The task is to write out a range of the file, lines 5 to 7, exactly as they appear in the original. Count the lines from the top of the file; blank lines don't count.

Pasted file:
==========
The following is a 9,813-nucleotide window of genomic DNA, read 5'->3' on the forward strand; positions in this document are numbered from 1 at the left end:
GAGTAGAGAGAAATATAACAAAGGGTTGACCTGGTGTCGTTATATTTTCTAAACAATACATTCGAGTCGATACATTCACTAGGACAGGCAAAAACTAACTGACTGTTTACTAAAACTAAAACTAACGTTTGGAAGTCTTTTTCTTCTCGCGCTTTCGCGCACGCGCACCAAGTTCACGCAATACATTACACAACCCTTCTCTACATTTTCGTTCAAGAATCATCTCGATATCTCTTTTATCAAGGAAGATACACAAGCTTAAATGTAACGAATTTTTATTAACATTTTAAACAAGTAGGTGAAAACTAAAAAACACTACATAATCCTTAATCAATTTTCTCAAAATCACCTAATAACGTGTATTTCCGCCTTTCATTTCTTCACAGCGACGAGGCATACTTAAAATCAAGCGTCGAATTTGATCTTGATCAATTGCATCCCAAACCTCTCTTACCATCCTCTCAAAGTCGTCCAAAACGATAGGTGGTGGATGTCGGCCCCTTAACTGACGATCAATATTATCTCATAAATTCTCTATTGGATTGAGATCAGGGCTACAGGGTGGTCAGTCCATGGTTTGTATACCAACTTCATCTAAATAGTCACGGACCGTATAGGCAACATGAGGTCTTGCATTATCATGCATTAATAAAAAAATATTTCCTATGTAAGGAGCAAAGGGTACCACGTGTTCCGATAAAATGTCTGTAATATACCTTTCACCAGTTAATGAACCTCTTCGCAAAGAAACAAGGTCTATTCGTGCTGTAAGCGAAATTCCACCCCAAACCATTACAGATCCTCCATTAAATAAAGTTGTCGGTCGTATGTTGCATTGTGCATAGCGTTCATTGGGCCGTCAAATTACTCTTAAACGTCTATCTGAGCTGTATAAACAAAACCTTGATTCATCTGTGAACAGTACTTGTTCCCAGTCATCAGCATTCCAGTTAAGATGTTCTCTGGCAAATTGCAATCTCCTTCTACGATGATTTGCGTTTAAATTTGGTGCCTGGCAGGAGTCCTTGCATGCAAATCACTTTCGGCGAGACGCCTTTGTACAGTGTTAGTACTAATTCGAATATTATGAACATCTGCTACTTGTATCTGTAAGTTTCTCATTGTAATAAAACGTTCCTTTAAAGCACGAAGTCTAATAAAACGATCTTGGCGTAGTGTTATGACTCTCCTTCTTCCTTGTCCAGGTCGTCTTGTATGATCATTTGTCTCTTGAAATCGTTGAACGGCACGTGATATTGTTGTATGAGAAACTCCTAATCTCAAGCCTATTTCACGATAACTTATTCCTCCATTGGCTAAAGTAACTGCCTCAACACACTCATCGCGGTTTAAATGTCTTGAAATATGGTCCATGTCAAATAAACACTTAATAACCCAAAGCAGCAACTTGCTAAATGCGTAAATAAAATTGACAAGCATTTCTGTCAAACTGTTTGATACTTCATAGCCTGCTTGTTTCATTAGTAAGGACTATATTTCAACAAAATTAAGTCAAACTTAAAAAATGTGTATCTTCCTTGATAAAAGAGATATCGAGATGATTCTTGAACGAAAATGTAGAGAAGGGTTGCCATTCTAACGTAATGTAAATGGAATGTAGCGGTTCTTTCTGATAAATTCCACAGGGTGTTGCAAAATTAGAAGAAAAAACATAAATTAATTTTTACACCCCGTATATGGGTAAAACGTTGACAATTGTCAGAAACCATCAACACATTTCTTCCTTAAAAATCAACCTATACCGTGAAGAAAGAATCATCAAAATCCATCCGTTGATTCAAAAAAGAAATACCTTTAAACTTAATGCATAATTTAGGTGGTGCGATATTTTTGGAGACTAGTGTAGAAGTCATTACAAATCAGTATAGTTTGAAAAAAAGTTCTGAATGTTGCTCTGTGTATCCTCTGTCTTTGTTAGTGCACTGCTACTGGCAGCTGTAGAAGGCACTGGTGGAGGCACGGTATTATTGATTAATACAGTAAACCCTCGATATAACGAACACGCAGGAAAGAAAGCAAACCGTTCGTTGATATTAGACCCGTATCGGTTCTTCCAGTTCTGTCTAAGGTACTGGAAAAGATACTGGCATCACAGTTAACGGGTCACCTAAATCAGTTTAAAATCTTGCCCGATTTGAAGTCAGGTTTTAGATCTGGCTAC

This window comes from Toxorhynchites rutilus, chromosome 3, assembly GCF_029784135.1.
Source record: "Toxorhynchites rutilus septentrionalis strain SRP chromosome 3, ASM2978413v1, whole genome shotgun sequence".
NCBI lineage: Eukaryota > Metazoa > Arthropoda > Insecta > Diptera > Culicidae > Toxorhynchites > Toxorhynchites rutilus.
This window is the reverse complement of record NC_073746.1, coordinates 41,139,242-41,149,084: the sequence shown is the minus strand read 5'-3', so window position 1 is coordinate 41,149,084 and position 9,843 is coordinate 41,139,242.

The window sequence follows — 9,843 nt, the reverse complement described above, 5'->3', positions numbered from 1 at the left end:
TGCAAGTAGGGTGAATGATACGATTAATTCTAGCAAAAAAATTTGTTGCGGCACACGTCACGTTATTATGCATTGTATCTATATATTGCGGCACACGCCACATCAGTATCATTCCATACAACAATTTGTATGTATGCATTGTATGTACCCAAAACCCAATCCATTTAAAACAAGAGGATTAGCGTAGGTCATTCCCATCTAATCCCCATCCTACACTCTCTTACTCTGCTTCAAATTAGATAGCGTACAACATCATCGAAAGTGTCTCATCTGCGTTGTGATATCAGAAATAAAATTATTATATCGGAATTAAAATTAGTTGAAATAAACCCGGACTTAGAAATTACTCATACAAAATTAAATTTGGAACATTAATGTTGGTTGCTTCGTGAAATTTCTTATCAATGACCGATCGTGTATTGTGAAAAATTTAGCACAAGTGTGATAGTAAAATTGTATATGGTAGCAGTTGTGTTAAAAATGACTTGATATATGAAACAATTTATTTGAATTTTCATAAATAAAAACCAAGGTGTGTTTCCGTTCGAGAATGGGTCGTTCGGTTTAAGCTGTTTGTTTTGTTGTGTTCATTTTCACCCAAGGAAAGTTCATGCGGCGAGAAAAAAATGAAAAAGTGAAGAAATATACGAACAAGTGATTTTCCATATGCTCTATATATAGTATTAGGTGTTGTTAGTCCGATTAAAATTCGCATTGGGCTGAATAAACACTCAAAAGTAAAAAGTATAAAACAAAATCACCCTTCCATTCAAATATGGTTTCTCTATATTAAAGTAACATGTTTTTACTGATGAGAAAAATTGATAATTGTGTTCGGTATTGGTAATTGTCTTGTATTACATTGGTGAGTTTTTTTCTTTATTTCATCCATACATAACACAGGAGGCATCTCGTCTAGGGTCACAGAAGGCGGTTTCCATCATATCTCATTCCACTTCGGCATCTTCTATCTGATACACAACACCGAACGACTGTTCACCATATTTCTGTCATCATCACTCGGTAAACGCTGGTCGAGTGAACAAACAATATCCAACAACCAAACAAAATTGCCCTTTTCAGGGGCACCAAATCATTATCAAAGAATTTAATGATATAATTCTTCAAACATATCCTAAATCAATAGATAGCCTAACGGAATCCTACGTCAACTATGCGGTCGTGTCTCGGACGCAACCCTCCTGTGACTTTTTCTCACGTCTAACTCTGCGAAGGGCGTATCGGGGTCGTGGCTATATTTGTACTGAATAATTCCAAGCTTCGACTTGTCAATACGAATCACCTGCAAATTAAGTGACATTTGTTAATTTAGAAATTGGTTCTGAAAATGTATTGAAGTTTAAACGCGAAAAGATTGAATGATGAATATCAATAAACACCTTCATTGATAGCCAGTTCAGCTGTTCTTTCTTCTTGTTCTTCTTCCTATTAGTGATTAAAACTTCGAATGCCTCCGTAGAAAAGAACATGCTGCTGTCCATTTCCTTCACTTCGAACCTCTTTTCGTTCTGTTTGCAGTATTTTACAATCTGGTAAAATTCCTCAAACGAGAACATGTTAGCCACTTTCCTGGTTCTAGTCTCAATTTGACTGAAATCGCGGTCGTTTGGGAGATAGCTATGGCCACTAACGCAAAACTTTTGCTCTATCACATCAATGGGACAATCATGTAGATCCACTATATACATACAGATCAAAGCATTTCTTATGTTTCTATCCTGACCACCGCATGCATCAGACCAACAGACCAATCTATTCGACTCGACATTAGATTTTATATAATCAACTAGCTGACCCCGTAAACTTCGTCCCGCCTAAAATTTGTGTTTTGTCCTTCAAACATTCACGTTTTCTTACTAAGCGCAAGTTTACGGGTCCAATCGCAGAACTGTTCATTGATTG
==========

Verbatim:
NCBI lineage: Eukaryota > Metazoa > Arthropoda > Insecta > Diptera > Culicidae > Toxorhynchites > Toxorhynchites rutilus.
This window is the reverse complement of record NC_073746.1, coordinates 41,139,242-41,149,084: the sequence shown is the minus strand read 5'-3', so window position 1 is coordinate 41,149,084 and position 9,843 is coordinate 41,139,242.

The window sequence follows — 9,843 nt, the reverse complement described above, 5'->3', positions numbered from 1 at the left end: